Editorial: Take Control After Fires, Thousand Oaks Shooting
Read the full article below or on the VC Star website.
When multiple tragedies befall a community as they have this past week in Ventura County, it’s natural to feel a sense of helplessness.
A gunman senselessly murders 12 people at a bar, a wildfire randomly destroys dozens of homes, and there was seemingly nothing we could have done to prevent it, nothing we can do now to bring back lost lives or property, nothing we can do in the future to break the cycle of violence or Mother Nature.
Wednesday’s mass shooting at the Borderline Bar & Grill in Thousand Oaks, followed by the Woolsey and Hill wildfires that left a path of destruction from our hills to the ocean, may leave us with much despair. It was, after all, only a year ago that the Thomas Fire and Las Vegas massacre profoundly scarred Ventura County.
Our community is hurting right now. Yet as individuals, we are not helpless. We can leave cynicism, fatalism and paralysis behind and take personal responsibility for doing what we can to support the victims while preparing ourselves for emergencies. The hurt cannot be undone, but we can strive to lessen the damage if and when tragedy strikes again.
Lives were saved at the Borderline when people took cover or fled. Many schools, large companies and other institutions practice these techniques in active-shooter training, but how many of us have taken the initiative to do it on our own?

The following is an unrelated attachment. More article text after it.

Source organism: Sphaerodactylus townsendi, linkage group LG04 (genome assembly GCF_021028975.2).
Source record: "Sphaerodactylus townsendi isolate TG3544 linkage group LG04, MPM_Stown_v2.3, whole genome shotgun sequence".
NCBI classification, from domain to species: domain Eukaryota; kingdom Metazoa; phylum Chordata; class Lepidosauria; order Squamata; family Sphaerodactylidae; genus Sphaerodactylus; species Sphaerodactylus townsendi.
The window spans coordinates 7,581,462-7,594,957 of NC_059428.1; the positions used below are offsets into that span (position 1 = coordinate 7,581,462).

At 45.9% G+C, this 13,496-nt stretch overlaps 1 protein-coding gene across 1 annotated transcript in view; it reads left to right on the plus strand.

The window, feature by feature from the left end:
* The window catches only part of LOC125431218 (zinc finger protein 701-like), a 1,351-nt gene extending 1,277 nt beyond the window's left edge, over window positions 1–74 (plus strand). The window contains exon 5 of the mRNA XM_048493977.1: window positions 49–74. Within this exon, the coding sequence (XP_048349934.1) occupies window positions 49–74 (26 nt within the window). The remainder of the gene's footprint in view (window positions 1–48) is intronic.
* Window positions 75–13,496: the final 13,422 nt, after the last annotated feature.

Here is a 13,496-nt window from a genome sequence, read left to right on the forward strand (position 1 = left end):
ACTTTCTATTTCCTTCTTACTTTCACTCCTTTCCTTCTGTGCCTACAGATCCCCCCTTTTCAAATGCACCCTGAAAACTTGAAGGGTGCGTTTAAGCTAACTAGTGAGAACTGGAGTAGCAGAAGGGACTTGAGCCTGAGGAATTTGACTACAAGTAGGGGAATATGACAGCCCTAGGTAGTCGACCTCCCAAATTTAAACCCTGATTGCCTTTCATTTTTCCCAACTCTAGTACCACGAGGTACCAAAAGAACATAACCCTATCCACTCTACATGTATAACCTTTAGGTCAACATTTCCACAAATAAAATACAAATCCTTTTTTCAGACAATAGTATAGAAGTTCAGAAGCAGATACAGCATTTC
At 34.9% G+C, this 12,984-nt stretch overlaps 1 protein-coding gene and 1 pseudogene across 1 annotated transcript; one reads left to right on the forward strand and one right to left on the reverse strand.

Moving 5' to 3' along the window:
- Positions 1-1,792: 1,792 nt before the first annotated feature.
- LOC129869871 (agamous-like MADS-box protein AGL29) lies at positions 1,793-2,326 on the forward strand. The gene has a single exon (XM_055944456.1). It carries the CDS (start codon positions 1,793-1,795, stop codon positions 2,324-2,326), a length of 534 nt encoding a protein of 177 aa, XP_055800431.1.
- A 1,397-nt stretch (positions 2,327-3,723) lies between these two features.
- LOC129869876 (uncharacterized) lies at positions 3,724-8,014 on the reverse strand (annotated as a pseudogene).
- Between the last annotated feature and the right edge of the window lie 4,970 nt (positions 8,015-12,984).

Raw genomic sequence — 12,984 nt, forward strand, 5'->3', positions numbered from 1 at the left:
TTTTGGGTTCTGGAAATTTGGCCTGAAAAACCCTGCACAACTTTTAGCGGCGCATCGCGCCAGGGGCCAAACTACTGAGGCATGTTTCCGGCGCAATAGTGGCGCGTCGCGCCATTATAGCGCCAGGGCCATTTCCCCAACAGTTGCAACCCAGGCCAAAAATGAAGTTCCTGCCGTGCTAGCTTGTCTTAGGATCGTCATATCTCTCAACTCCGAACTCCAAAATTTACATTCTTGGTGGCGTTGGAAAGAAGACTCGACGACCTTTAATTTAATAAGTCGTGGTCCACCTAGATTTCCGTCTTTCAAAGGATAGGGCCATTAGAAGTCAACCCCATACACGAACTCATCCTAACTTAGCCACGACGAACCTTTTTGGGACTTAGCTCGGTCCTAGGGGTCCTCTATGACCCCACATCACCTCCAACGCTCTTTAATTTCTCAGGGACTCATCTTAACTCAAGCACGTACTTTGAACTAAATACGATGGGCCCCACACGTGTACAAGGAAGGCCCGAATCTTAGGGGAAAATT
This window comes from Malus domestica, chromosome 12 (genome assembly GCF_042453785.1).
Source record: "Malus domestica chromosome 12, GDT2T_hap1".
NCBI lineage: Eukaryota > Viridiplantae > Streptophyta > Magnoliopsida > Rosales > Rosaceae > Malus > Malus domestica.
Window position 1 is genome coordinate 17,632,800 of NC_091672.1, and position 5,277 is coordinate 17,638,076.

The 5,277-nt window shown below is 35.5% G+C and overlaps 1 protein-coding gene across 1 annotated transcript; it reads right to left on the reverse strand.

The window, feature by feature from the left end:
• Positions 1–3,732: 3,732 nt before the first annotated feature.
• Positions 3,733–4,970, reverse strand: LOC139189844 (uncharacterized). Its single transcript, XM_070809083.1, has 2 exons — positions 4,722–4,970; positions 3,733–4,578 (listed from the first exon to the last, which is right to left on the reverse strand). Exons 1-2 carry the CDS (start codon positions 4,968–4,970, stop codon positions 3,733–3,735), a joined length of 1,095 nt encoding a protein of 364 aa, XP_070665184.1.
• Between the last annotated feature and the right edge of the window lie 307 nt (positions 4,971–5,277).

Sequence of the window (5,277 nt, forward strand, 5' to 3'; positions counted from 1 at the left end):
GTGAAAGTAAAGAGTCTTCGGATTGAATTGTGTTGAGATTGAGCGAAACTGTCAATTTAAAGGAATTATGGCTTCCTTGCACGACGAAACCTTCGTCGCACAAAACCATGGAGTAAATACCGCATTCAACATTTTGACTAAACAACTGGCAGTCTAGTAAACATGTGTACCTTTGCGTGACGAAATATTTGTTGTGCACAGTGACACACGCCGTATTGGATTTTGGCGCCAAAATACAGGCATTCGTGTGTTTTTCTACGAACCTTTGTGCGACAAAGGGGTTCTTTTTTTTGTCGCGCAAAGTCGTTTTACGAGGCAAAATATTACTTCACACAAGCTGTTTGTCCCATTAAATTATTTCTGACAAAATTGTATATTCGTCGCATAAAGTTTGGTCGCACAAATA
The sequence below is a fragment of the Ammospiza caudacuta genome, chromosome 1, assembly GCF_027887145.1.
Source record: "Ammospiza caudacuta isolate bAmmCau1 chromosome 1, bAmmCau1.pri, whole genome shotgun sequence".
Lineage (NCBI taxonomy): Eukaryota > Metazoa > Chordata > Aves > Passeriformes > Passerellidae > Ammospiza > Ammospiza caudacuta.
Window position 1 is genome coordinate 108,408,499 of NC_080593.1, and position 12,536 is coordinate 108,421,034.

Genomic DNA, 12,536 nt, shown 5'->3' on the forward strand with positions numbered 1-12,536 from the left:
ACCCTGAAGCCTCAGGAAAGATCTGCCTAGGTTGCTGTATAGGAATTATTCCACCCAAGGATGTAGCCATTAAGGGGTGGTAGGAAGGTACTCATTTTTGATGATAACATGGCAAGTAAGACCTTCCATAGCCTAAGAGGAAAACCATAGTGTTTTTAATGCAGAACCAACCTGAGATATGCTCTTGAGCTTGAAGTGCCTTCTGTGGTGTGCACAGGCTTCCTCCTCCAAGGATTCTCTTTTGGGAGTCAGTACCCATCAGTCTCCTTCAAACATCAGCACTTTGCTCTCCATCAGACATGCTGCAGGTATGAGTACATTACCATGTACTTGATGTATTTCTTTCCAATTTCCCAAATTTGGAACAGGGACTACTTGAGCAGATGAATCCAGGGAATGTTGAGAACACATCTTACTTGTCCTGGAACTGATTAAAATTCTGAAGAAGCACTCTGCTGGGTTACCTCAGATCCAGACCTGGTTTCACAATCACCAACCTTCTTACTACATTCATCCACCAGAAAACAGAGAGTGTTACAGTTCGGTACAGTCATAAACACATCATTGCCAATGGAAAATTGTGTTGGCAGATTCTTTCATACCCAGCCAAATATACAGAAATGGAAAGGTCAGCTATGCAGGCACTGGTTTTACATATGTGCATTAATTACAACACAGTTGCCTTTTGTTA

Experts say it’s a natural reaction to freeze when you hear a gunshot, and that makes you vulnerable. Preparing yourself mentally on how to immediately react can save your life, they say, especially considering that most active-shooter incidents are over within 3 minutes.
The U.S. Department of Homeland Security has posted a shooting training video, “Options for Consideration,” that can benefit us all. The video on when to “run, hide or fight” and other important information is available at dhs.gov/active-shooter-preparedness, and we encourage you to study it.
Lives and property also were undoubtedly saved this past week because homeowners were prepared for wildfires. In a county prone to drought, Santa Ana winds and heat waves — weather patterns expected to worsen because of climate change — every resident, and especially those in hillside areas, must be prepared for the worst.
That includes clearing at least 100 feet of brush around structures (required by law), having a cache of emergency supplies (food, water, flashlights, batteries, etc.) in both your home and car, and developing an evacuation plan for all members of your family. A Public Policy Institute of California survey in 2014 found 47 percent of respondents didn’t have a disaster supply kit and 51 percent lacked a disaster plan.
It also means evacuating sooner rather than later. Before the deadly Montecito mudflows that followed the Thomas Fire, many residents refused to leave. Now, those in the Woolsey and Hill burn areas may face similar choices when winter rains arrive.
All the information you need is at readyventuracounty. We urge you to educate yourself and get prepared if you’re not already.
Psychologists say helping victims or survivors also can reduce a sense of helplessness and start a healing process. You can donate blood (blood4life.org), or give money to Ventura County Community Foundation funds earmarked for the Borderline and fire victims (vccf.org). The Rotary Club of Westlake Village also is raising money for the shooting victims (gofundme.com/borderline-shooting-victim039s-fund).
Finally, it can help to just share your feelings with family, friends and neighbors. “Don’t get trapped in isolation,” Shawn Thornton, a pastor at Calvary Community Church in Westlake Village, told The Star. “This feeling is very real, but it won’t always be here.”